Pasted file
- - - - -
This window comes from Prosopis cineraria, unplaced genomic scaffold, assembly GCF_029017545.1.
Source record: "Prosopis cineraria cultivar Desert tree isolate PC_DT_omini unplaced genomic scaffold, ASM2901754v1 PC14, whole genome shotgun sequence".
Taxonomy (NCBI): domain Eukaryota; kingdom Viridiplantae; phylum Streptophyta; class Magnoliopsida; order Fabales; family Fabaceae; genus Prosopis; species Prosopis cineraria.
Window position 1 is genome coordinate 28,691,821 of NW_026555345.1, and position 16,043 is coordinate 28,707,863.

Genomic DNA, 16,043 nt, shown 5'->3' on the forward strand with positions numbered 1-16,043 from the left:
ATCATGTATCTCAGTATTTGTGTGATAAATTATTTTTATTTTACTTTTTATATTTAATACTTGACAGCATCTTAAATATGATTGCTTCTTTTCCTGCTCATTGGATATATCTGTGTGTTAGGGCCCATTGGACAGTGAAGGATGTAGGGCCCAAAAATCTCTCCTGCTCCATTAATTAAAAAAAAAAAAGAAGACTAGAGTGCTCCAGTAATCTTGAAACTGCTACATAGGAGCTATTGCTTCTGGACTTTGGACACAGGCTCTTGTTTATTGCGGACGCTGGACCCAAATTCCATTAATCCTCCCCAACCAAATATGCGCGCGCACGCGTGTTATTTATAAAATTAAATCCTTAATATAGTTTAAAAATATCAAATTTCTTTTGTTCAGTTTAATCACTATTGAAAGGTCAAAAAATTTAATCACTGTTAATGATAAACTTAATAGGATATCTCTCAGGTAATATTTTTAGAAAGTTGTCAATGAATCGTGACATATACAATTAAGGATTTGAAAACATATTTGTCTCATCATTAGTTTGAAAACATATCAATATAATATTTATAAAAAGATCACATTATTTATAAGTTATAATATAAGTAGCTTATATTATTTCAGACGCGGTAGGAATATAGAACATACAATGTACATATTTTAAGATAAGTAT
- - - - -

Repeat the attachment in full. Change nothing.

This window comes from Prosopis cineraria, unplaced genomic scaffold, assembly GCF_029017545.1.
Source record: "Prosopis cineraria cultivar Desert tree isolate PC_DT_omini unplaced genomic scaffold, ASM2901754v1 PC14, whole genome shotgun sequence".
Taxonomy (NCBI): domain Eukaryota; kingdom Viridiplantae; phylum Streptophyta; class Magnoliopsida; order Fabales; family Fabaceae; genus Prosopis; species Prosopis cineraria.
Window position 1 is genome coordinate 28,691,821 of NW_026555345.1, and position 16,043 is coordinate 28,707,863.

Genomic DNA, 16,043 nt, shown 5'->3' on the forward strand with positions numbered 1-16,043 from the left:
ATCATGTATCTCAGTATTTGTGTGATAAATTATTTTTATTTTACTTTTTATATTTAATACTTGACAGCATCTTAAATATGATTGCTTCTTTTCCTGCTCATTGGATATATCTGTGTGTTAGGGCCCATTGGACAGTGAAGGATGTAGGGCCCAAAAATCTCTCCTGCTCCATTAATTAAAAAAAAAAAAGAAGACTAGAGTGCTCCAGTAATCTTGAAACTGCTACATAGGAGCTATTGCTTCTGGACTTTGGACACAGGCTCTTGTTTATTGCGGACGCTGGACCCAAATTCCATTAATCCTCCCCAACCAAATATGCGCGCGCACGCGTGTTATTTATAAAATTAAATCCTTAATATAGTTTAAAAATATCAAATTTCTTTTGTTCAGTTTAATCACTATTGAAAGGTCAAAAAATTTAATCACTGTTAATGATAAACTTAATAGGATATCTCTCAGGTAATATTTTTAGAAAGTTGTCAATGAATCGTGACATATACAATTAAGGATTTGAAAACATATTTGTCTCATCATTAGTTTGAAAACATATCAATATAATATTTATAAAAAGATCACATTATTTATAAGTTATAATATAAGTAGCTTATATTATTTCAGACGCGGTAGGAATATAGAACATACAATGTACATATTTTAAGATAAGTAT